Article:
I decided to begin with a damsel wiggle nymph since I did not see anything working the surface, and it was the time of the year when damsel flies typically emerge. Unfortunately the damsel nymph did not produce, as I worked my way slowly along the shoreline by casting the nymph to the middle of the bay, and then I executed a hand twist retrieve. After covering half the shoreline with no success, I decided to use a different approach. I clipped off the damsel nymph and added a split shot, thingamabobber and a bright green caddis pupa along with a beadhead ultra zug bug. The nymphs were tossed as far as I could reach, and the indicator bobbed on the surface as the wind created riffles. The three step and cast routine continued until I was near the point of the land and across from another fishing person.
Nothing seemed to be working, so I reversed my steps and crossed the small inlet stream, and as I was walking up the hill toward the parking lot, Jane appeared on her bike, so I greeted her and told her of my lack of success. Next I scrambled down a small bank to a spot along the lake between two other fishermen. I removed the nymphs and tied on a size 16 deer hair caddis and began to cast, but again I saw no response. Meanwhile a gentleman who was talking on his mobile phone finally approached the water with his float tube and splashed into action above me. He kicked his way to the opposite shoreline and then headed for the mouth of the cove. As he passed me, he stated that the magic time was still 1.5 hours away. I asked him what worked, and ironically he replied that he had some success with a damsel nymph. Perhaps my damsel wiggle nymph choice was correct but a bit early?
Since I was 1.5 hours ahead of magic time, and I had not eaten yet, I ambled back to the car, removed my waders, and drove back to the campground where Jane waited for me before preparing dinner. As usual the outdoor environment enhanced the flavor of some delicious bratwursts smothered with sauteed onions and peppers. Jane volunteered to clean up after dinner, and this allowed me to head back to Meadow Point for magic time.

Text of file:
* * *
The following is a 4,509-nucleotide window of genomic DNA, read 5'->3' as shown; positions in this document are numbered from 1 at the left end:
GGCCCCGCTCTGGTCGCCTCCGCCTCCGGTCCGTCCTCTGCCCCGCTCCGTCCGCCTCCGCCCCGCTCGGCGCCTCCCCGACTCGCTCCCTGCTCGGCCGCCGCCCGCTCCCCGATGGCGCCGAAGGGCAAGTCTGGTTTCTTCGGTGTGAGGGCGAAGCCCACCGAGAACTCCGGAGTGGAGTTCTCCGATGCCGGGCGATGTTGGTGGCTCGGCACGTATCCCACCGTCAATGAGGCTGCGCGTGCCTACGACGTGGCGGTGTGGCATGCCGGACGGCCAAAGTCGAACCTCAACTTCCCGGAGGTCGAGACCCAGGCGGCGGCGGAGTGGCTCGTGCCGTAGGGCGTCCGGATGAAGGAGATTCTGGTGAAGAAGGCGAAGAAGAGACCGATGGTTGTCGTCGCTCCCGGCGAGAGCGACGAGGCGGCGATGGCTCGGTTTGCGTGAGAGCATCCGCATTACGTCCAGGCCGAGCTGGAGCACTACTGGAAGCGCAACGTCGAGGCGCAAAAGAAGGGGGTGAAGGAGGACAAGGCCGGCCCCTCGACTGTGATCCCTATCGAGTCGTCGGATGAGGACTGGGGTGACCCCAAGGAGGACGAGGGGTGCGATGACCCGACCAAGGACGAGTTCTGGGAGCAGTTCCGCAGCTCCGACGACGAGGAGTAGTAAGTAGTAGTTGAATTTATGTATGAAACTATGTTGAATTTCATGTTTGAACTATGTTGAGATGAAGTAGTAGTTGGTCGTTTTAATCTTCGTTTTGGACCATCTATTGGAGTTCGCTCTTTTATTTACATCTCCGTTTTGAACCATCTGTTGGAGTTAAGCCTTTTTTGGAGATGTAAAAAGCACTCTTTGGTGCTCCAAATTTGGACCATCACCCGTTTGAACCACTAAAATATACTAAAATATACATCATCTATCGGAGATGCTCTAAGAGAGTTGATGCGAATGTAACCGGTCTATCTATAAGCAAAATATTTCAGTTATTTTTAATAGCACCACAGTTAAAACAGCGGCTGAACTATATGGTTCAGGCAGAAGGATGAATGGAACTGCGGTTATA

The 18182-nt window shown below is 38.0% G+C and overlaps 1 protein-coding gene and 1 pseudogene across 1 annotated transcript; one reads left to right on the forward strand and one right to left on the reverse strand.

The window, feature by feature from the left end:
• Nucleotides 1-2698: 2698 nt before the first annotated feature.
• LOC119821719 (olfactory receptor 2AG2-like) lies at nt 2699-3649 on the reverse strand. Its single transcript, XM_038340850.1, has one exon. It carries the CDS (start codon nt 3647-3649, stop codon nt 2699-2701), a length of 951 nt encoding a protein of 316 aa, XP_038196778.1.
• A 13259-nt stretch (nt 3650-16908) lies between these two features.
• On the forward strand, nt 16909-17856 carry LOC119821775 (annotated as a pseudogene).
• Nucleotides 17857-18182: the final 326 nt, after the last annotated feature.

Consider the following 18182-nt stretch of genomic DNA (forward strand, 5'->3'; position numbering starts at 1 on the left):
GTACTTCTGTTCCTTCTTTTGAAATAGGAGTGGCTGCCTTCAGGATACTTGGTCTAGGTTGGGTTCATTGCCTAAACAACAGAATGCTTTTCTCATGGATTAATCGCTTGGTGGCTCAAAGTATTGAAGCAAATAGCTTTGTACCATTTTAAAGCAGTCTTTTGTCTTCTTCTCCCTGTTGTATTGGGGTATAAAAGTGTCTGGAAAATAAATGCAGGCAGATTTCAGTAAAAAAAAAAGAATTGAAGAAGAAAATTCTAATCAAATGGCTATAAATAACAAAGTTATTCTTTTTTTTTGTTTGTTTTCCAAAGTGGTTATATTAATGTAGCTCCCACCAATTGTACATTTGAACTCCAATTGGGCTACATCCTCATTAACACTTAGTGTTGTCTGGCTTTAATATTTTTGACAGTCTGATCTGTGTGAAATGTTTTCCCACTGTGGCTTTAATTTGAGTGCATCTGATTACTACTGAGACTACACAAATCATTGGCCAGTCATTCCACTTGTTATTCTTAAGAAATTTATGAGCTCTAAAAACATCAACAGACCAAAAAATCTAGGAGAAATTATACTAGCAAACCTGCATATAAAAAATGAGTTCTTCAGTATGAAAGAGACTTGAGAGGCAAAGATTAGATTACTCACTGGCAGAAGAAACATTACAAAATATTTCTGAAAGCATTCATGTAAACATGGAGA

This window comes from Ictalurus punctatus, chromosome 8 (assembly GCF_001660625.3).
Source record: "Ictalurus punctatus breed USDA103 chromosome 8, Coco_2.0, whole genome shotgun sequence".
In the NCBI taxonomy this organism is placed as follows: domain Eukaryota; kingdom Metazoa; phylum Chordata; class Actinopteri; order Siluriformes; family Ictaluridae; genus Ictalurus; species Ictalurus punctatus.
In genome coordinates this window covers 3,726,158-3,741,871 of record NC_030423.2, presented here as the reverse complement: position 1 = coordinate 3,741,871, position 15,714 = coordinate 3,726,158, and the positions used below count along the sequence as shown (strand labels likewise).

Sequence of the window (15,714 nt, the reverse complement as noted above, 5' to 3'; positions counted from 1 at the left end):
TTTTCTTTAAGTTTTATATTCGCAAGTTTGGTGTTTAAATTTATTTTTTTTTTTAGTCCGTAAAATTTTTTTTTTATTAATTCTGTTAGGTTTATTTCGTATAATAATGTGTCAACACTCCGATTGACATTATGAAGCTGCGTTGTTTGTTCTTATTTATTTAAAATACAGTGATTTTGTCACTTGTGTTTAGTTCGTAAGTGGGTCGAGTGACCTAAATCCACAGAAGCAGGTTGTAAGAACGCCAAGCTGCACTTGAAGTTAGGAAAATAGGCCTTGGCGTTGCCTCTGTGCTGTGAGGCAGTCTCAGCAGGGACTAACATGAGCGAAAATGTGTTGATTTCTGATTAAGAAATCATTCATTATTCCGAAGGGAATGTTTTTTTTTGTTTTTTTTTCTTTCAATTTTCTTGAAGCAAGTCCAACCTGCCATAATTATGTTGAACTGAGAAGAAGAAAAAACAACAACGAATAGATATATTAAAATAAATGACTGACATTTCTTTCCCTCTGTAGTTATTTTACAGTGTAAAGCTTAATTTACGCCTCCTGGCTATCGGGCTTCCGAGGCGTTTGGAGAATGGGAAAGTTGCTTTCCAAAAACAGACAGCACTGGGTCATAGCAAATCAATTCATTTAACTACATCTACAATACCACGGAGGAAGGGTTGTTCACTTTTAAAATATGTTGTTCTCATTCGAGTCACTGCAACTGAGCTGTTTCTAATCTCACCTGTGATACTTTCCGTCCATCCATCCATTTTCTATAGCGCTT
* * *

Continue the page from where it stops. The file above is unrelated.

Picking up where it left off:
Once again I pulled into a parking space next to the inlet and climbed into my waders. The float tube gentleman by now was fifty yards below me beyond the mouth of the small bay. I headed straight down the gradual bank to the water between a woman in a chair and two male fishermen with spinning rods. A few small scattered rises were visible, but I concluded that these were largely tiny minnows, so I followed the advice of the float tube expert and reverted to the damsel fly with a split shot on my floating line. Sure enough within fifteen minutes as the clock moved past 8PM, the frequency of dimples on the smooth surface intensified.
I was quite optimistic that I was now in the right place with the right approach, and I felt confident I would break through with some Steamboat Lake trout. Alas, it was not to be. I was focused and fanned casts out in all directions while experimenting with slow hand twist retrieves and fast long strips. Nothing seemed to work. Next I began trying different flies, and this included a peanut envy and olive woolly bugger. Nothing. Since I was seeing more rises, I began to question the advice of the float tuber and clipped off my streamer and substituted a size 16 gray deer hair caddis. Surely this proven lake producer would entice one small trout to the surface.
The sun finally disappeared in the western sky and left a warm orange pink glow on the horizon. Immediately the temperature plunged, and I was near the point of shivering in the twilight magic hour. I cast relentlessly to the spots of recent rises, and I tried allowing the fly to sit for what seemed like minutes. This did not catch the attention of the fish, so I began stripping which caused the dry fly to create a small wake on the surface. Surely these fish would react to an escaping tasty morsel. Nothing could fool these educated Steamboat Lake trout, so I reeled up my line and called it a night at 9PM. As I did so, my friend the float tuber returned to the bank just below me and proclaimed he had a wonderful boat trip. Unfortunately catching fish was not part of the experience, and he admitted to joining me in an evening skunking.